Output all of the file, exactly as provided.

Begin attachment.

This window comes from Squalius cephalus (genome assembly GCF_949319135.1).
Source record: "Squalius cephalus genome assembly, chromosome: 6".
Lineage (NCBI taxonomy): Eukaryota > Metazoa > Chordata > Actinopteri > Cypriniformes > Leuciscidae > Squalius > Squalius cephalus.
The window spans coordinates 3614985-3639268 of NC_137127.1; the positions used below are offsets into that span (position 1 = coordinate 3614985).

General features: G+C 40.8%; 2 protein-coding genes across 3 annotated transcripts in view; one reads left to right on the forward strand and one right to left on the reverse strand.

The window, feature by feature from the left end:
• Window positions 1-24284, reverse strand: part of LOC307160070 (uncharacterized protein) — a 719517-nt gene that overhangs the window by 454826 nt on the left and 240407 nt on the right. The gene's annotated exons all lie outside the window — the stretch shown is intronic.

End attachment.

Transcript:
This window comes from Squalius cephalus (genome assembly GCF_949319135.1).
Source record: "Squalius cephalus genome assembly, chromosome: 6".
Lineage (NCBI taxonomy): Eukaryota > Metazoa > Chordata > Actinopteri > Cypriniformes > Leuciscidae > Squalius > Squalius cephalus.
The window spans coordinates 3614985-3639268 of NC_137127.1; the positions used below are offsets into that span (position 1 = coordinate 3614985).

General features: G+C 40.8%; 2 protein-coding genes across 3 annotated transcripts in view; one reads left to right on the forward strand and one right to left on the reverse strand.

The window, feature by feature from the left end:
• Window positions 1-24284, reverse strand: part of LOC307160070 (uncharacterized protein) — a 719517-nt gene that overhangs the window by 454826 nt on the left and 240407 nt on the right. The gene's annotated exons all lie outside the window — the stretch shown is intronic.